How to Motivate Yourself to Watch Your Finances

How to Motivate Yourself to Watch Your Finances

Financial planning can be very difficult, not just because it is difficult to deny yourself any luxuries you may have become accustomed to (my luxury, as you know, is a grande sugar-free vanilla half-fat latte) but because it can be really boring to watch your finances.  So how can you motivate yourself to keep an eye on your money and make necessary changes in your financial planning?  To begin, you can start by making an ideal financial plan that it's possible to stick with. 

Create A Financial Plan With Some Wiggle Room

When you set up your financial plan, look at where your money has gone in the last few months.  Add it all up, and see if you are roughly set in a 30% housing, 25% taxes, 4% insurance, 15% savings and 26% miscellaneous monthly expense mindset.  If you are not even close, identify the areas that may need help.  For example, if you are spending 56% of your funds on miscellaneous items because you do not have housing expenses yet, you can easily identify miscellaneous spending areas in which you can pare back so you can start saving for the first home of your dreams. 

Once you have identified where your money is going, you can change your habits for the better.  The most common mistake made in personal finances is spending too much on miscellaneous items and saving too little.  Identify some items you consistently spend too much on, and pare those items back. 

So, if like me, you spend $5 per day on a latte, pare that back a bit.  Instead, buy one coffee per week, and put the extra $20 per week into savings. The important part of maintaining a finance watch is to allow yourself some room to splurge.  A cold-turkey approach to financial planning is a failure waiting to happen. 

Forgive Yourself

If you slip up and spend too much, don’t worry about it.  If possible, return items that you could not afford to buy.  Otherwise, move on, and learn from your mistakes.  If you need to adjust your ideal spending to include a few luxuries while paring back on others, make the changes.  A flexible financial plan will be more beneficial than no plan at all, and eventually you will become accustomed to a routine that will not include some of the luxuries you thought were necessary before. 

Find Accountability

One helpful trick for any difficult change is to find an accountability partner -- someone who can help you stick to your guns when things get tough. Maybe this is your spouse, a good friend, or a member of your family. Whoever it is, make sure that you trust them, and that they're willing to "be the bad guy" if you start losing your motivation.

Treat Yourself and Celebrate

You can treat yourself to occasional splurges, but you can also treat yourself to free items when you reach small financial goals.  Take time for yourself, a luxury in itself, by going for a walk, reading a book, or watching a movie.  When you reach large financial goals, like saving the down-payment for a house, the goal itself will be a treat.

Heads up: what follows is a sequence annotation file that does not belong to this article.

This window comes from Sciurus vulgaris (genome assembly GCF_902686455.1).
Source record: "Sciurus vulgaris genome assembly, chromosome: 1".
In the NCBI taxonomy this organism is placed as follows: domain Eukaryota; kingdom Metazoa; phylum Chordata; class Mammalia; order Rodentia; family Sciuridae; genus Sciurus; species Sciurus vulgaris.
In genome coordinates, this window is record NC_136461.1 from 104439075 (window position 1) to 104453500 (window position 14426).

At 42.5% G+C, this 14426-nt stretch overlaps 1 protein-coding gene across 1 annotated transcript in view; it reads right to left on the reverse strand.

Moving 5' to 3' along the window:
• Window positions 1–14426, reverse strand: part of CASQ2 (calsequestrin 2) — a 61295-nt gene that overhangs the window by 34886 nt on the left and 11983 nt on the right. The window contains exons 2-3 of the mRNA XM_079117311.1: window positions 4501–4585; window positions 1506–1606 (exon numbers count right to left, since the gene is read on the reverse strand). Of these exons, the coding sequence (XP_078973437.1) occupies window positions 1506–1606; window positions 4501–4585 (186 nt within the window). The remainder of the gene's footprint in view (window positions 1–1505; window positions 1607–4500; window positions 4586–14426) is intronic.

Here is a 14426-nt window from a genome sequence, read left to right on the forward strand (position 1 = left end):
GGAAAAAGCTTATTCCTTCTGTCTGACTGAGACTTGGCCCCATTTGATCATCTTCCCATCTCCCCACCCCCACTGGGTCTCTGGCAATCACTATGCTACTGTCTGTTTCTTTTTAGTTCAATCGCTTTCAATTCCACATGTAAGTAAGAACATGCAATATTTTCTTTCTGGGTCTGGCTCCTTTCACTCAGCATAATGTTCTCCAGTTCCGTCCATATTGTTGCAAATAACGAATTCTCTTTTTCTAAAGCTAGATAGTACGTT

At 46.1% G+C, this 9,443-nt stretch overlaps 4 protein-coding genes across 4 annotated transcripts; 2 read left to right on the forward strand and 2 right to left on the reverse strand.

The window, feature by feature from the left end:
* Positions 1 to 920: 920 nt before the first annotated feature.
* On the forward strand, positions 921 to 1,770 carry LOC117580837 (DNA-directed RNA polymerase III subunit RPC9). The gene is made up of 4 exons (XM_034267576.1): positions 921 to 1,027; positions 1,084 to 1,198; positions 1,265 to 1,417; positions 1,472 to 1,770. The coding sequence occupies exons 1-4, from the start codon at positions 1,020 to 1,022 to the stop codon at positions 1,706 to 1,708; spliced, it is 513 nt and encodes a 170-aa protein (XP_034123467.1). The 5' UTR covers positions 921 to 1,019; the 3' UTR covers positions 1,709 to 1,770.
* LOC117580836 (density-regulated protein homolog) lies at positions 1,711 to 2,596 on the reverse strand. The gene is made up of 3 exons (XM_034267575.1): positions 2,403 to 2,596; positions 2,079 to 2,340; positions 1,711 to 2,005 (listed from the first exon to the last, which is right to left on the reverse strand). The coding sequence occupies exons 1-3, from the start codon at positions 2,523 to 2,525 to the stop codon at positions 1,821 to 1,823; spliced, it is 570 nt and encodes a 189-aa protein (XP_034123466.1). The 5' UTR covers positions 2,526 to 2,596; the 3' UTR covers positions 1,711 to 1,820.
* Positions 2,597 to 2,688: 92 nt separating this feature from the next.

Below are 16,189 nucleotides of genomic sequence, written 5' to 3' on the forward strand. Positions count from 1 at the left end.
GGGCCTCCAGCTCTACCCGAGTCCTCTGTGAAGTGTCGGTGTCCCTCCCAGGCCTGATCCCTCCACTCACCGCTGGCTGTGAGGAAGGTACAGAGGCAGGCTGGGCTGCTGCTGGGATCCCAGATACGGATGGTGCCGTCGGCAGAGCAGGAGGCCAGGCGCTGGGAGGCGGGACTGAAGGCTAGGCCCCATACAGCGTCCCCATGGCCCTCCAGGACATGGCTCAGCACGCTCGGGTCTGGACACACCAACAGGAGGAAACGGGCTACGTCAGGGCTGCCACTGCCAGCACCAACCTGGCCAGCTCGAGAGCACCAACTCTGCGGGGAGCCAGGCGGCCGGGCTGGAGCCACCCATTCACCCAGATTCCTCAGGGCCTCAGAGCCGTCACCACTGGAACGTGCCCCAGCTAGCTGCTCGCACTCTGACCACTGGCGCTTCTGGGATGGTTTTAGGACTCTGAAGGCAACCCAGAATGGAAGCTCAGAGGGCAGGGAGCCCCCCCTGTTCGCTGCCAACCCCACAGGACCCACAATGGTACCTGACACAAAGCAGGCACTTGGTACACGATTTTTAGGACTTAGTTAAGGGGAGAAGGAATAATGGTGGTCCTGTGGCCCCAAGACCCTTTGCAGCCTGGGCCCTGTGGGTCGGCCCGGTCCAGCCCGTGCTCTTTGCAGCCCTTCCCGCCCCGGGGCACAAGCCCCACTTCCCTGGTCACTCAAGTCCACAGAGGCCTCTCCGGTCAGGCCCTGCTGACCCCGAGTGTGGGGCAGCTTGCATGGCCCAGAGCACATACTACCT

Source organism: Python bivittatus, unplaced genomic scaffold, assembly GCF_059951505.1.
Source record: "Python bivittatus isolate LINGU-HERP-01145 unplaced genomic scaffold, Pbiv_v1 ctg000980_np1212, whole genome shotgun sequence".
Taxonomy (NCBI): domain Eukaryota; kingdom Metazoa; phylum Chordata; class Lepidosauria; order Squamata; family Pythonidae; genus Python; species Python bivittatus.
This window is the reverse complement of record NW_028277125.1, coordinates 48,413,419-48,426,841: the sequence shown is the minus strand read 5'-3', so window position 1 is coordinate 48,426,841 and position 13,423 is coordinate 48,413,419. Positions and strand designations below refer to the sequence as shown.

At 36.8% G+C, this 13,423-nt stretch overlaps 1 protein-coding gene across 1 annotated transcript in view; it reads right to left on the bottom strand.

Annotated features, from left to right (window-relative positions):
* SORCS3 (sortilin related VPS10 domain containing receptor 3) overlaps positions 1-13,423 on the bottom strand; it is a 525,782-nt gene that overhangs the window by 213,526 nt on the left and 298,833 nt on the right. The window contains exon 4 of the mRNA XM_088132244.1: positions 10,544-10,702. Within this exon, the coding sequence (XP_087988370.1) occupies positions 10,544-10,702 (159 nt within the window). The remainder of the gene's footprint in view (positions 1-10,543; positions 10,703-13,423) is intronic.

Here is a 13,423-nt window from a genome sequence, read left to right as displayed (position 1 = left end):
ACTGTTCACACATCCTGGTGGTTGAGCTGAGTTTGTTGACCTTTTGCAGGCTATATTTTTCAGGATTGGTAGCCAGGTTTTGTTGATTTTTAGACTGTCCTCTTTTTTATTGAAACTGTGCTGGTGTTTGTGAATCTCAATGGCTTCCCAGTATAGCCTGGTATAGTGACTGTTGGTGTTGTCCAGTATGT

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MoneyCone's picture

MoneyCone wrote:

Tue, 12/28/2010 - 14:01 Comment #: 1

Take small steps and track your progress - much easier to *stay* motivated!

retirebyforty's picture

retirebyforty wrote:

Tue, 12/28/2010 - 17:55 Comment #: 2

I love watching my finances this year, 2008 and 2009 not so much. :)
I'm forgiving myself and starting the budget over for the new year. We did pretty well for the most part, but still need to cut expense. No more electronic gadgets for me!

Jeff @ Sustainable Life Blog's picture

Jeff @ Sustainable Life Blog wrote:

Tue, 12/28/2010 - 20:29 Comment #: 3

THese are some great tips. I think that finding accountability is probably the most important. If you dont care about your finances, who will. I also think that it's important to forgive yourself. You arent born with knowledge to manage your finances, someone has to teach you and even more important, you have to pull your fingers out of your ears when they are trying. If you dont want to take advice from someone you're going to end up learning the hard (read: expensive) way.
If you choose to do it this way (or do it by accident) you cant beat yourself up over it, you just tell yourself not to make that mistake again and move on to the next thing.

Also, I didnt know you were in Hays - I've been to the brewery there. It was awesome!

Jessica Schmeidler's picture

Jessica Schmeidler wrote:

Tue, 12/28/2010 - 20:42 Comment #: 4

Jeff, are you talking about Gella's?

Christa Palm's picture

Christa Palm wrote:

Wed, 12/29/2010 - 15:32 Comment #: 5

MoneyCone -- great motivation tip!

Retirebyforty, isn't it rough to give up the electronic gadgets? I have a new rule -- no more new cell phones :(

Jeff, about accountability, your exactly right -- no one is going to care about your finances except you and your spouse. And forgiving financial mistakes can be difficult, but I agree that if you think of a mistake as a learning experience, it's easier to pick up and move on.

Jeff @ Sustainable Life Blog's picture

Jeff @ Sustainable Life Blog wrote:

Wed, 12/29/2010 - 21:14 Comment #: 6

I thought it was called liquid bread, but yes, that's what I'm talking about!

Aloysa's picture

Aloysa wrote:

Wed, 12/29/2010 - 22:21 Comment #: 7

I don't need any motivation. I am obsessed. I am a control freak when it comes to finances (look who is talking a spender and and a shopaholic). LOL

Christa Palm's picture

Christa Palm wrote:

Wed, 12/29/2010 - 23:14 Comment #: 8

Congrats on your internal motivation, Aloysa! I wish I could say the same for myself...

Black Coffee: My Spidey Sense Tells Me There’s Som's picture

Black Coffee: My Spidey Sense Tells Me There’s Som wrote:

Sat, 03/19/2011 - 19:25 Comment #: 9

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